I held off starting improv for years because of those fears. And I thought, “There’s probably a lot of people who stutter who want to give improv a try, but have similar fears.” So I applied to run a workshop and hoped some people showed up.

Over 35 people came. It was great. Everyone was excited to jump in and give the exercises a try. It was mostly like WIT’s Improv for All workshop, except I stayed away from exercises where there is pressure to say something right away. A lot of people who stutter, we tend to stutter more when there is pressure to say something quickly.

Maybe it was because we all have something in common, but everyone was relaxed and laughing a lot. One of the fun moments was during (the improv game) “Yes, Let’s!” when everyone was pretending to fly the same kite. I’m going run the workshop again this summer.

A lot of famous actors talk about how acting helps them with their stutter. Is stuttering a challenge for you as a comedian, or is it easier to manage onstage than off?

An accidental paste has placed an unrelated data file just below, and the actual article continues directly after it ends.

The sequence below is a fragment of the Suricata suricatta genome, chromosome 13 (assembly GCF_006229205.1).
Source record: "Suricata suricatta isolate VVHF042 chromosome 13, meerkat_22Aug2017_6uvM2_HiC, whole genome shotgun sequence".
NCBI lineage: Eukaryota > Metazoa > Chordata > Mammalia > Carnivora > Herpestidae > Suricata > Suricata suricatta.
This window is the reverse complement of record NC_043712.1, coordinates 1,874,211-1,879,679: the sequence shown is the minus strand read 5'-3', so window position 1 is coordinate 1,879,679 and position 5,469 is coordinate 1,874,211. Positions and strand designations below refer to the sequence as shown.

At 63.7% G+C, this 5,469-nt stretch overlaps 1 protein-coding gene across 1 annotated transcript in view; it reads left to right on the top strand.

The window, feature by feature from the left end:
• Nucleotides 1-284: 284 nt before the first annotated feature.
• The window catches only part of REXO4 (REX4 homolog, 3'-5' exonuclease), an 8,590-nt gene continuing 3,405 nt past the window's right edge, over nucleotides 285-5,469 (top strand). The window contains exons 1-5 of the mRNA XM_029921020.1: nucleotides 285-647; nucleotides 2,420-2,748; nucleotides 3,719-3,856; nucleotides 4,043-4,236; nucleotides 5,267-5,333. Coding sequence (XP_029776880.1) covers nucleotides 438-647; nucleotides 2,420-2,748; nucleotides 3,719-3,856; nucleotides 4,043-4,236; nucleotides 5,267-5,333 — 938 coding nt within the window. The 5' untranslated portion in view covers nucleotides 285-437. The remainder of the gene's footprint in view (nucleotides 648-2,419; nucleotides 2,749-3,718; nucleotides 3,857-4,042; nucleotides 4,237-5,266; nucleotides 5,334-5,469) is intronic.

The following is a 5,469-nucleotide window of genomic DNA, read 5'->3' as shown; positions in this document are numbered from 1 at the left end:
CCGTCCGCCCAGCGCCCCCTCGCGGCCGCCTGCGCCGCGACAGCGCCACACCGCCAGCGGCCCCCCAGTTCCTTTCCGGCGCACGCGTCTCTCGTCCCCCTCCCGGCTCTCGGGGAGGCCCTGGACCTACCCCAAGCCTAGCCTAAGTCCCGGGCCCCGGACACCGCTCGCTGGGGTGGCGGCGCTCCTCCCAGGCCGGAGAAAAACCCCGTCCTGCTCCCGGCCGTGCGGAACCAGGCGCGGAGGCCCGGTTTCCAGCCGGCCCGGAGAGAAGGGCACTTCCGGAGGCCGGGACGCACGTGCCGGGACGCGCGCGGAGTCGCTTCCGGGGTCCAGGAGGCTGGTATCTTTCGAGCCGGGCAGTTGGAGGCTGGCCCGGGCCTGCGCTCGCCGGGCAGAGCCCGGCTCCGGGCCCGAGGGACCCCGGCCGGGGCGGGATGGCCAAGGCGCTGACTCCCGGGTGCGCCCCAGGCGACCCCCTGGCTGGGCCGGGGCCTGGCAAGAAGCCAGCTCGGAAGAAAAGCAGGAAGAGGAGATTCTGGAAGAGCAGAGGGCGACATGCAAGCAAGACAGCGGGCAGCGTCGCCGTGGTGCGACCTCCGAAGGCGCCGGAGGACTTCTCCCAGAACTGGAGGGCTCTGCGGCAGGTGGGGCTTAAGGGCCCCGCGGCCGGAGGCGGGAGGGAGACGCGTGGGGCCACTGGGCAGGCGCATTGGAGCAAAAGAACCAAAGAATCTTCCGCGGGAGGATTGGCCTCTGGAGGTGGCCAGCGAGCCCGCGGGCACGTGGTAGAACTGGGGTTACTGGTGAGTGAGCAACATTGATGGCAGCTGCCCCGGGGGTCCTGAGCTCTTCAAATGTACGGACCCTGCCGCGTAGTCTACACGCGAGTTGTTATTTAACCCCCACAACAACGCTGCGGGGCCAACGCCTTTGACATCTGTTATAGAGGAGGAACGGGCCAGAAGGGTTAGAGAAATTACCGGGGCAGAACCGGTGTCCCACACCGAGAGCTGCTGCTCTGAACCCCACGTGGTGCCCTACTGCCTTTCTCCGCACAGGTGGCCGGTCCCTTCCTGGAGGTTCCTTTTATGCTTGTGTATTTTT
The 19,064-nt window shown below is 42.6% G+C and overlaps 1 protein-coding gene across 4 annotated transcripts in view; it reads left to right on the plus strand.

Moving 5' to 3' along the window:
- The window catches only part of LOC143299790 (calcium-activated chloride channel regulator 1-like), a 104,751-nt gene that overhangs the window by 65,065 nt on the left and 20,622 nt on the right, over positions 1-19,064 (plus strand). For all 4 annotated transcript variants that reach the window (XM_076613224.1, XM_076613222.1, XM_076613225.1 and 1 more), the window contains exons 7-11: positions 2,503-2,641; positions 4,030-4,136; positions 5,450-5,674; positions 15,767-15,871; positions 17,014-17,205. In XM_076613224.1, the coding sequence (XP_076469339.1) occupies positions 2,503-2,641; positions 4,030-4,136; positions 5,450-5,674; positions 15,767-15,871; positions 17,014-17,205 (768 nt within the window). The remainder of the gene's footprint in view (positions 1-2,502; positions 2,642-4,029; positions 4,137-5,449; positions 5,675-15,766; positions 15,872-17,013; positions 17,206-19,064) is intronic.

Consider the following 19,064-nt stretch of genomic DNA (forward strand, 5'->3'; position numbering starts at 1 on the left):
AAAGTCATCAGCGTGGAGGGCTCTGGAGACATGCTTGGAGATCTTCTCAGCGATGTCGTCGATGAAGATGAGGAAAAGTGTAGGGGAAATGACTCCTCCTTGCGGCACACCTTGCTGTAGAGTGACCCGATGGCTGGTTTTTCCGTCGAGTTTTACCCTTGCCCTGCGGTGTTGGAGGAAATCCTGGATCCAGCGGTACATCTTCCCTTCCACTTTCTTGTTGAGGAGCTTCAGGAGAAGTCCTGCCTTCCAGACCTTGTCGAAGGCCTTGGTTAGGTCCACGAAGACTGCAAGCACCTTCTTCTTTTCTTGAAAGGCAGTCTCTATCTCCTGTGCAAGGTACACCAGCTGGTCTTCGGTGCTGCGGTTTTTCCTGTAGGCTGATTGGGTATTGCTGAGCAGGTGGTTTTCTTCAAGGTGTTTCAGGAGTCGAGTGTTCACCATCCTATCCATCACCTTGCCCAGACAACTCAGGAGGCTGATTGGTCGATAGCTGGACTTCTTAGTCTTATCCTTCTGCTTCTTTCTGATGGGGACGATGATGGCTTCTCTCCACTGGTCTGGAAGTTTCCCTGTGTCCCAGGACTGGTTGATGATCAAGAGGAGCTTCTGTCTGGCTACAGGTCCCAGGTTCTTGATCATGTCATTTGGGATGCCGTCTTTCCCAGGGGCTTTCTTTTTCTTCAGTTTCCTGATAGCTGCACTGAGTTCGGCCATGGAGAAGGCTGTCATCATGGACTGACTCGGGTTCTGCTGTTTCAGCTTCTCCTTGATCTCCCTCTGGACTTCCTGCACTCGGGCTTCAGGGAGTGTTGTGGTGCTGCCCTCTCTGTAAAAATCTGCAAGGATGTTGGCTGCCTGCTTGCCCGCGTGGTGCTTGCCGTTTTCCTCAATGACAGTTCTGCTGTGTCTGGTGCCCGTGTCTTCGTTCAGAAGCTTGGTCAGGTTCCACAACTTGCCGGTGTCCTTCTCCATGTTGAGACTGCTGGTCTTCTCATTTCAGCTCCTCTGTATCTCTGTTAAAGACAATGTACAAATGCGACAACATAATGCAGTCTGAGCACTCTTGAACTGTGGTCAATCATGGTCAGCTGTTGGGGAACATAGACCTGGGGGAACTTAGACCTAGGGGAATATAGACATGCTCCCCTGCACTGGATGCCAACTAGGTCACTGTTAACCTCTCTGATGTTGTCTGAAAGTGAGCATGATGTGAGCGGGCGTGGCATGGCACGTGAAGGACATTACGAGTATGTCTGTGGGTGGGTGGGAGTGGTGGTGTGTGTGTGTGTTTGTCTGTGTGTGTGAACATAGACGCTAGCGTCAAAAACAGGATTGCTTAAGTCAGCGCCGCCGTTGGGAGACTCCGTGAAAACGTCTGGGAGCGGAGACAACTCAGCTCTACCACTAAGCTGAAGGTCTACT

My biggest challenge with stuttering has been having the courage to stutter. I don’t stutter much when doing improv, but I used to hold back from entering scenes because I was scared to stutter on stage or in class.

I slowly realized that the person who cares the most whether I stutter or not is me. I’m not saying I like it when I stutter on stage. I don’t. But it’s also not a big deal either. That’s one of the biggest lessons I gained from improv and from talking with people who don’t stutter but have similar fears. As my two-year-old niece said, after spilling some milk: “It’s okay.”

Tell us about one of your favorite improv shows, or moments either one you were a part of, or that you watched.

One of my top moments is with my old Harold Team, Spirit Bear. I forget how it started, but near the end of the show, one of us started singing “You Got What I Need” by Bis Markie. We all joined in, and it’s how we ended the show.

What’s the last thing that made you laugh out loud?

Probably something involving a cat jumping a a box. Okay, not probably. I love Maru.


March 21, 2016